This sunset shot looks great on both phones: The colors in the sky look vibrant, while the city on the bottom looks sharp despite the challenging light. Apple added a Smart HDR feature in the XR, XS and XS Max phones that brings out more highlight and shadow detail in photos.
Photos and videos at the same magnification will look sharper on the iPhone XS than on the iPhone XR which relies on software exclusively to achieve a closer shot. In this shot of the lanterns at 5x, you'll notice the one on the right looks shaper with better detail on the gold strings at the bottom.
The iPhone XR only has one wide-angle lens, which means its relying on software alone to separate the background and foreground. Edges around the hairline of the subjects look a bit more abrupt, but the subjects look sharper than on the XS.
The iPhone XS uses the second telephoto lens to capture the subject. It uses information from both the wide-angle and telephoto lens, combined with software, to discern what to keep in focus and what to blur out in the shot. You'll notice the transition from subject to background looks smoother than on the XR and the image has a softer look.
But if you come in for a closer portrait on the XR the wide-angle lens can cause the subject to look distorted. You'll notice his facial features are different dimensions and look unnatural when compared to the previous shot from the XS.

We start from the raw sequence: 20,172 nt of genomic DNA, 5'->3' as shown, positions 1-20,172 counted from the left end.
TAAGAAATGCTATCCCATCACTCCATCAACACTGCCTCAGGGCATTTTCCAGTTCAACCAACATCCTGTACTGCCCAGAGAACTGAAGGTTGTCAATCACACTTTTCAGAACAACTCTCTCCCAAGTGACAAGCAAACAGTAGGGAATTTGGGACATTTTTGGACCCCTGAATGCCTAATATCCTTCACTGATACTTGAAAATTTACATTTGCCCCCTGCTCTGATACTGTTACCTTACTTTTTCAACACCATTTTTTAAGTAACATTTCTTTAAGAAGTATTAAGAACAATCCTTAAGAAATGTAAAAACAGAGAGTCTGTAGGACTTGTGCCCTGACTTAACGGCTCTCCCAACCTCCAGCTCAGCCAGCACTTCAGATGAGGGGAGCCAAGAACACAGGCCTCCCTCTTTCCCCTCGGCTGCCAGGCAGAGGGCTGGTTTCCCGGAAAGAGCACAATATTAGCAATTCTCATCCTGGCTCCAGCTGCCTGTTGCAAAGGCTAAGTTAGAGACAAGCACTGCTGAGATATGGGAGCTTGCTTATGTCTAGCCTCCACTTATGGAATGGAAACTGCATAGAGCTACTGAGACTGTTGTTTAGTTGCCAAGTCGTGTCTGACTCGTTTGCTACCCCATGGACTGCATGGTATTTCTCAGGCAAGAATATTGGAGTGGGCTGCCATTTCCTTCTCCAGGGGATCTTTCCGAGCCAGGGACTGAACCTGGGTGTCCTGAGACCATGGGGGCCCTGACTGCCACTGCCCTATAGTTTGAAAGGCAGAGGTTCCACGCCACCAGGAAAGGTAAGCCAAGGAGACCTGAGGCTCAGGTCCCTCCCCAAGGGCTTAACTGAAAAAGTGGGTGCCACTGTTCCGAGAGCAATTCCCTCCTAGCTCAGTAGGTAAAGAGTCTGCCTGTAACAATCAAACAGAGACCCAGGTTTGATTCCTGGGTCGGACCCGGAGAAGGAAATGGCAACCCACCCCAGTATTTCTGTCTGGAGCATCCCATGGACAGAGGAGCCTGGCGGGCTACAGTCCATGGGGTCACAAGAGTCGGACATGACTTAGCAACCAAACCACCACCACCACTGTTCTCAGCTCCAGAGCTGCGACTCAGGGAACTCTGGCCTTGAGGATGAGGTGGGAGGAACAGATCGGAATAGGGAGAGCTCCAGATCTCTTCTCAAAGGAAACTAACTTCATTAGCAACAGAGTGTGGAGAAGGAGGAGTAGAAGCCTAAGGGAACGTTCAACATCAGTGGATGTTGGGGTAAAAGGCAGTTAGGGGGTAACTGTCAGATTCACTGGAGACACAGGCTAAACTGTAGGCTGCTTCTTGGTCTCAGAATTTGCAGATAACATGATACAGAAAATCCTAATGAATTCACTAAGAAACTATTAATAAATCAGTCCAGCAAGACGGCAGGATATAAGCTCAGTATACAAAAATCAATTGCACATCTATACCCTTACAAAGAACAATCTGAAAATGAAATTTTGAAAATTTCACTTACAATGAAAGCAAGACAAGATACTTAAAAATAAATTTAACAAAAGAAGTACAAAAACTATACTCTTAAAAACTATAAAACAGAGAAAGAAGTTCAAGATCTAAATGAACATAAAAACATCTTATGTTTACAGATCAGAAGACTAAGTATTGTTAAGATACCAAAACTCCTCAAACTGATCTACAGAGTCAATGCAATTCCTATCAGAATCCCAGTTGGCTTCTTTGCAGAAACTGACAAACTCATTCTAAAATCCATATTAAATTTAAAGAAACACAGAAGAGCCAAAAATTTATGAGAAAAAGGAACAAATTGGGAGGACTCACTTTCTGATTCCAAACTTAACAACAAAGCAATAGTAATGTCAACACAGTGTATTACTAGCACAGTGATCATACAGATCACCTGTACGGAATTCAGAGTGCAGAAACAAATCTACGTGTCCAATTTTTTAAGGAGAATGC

Getting portrait mode to work on the XR is hit or miss
Portrait mode on the iPhone XR didn't activate fast enough to capture the toddler in motion, so only the XS was able to produce the blurred background effect. This happened a lot, and I had to adjust my distance constantly to get it to work on the XR.
Here's another pet portrait from the XS that the XR wasn't able to get. Apple may add this feature to the XR with a future software update, and you can currently install a third party app that will allow it. But for now you'll get a "no person detected" sign on the camera interface if you try it on anything other that a human face.
The exception to this rule is when there's a person in the shot alongside the pet. When I put my dog next to my toddler in the frame, the iPhone XR was able to capture them both and correctly blur out the background, but it took a lot of adjusting, and a lot of patience.
Portrait mode on the iPhone XR really shines in low light. Because it's using the main lens with the wider aperture, it's able to let in more light in dimly lit scenarios. If you can get past the slight distortion.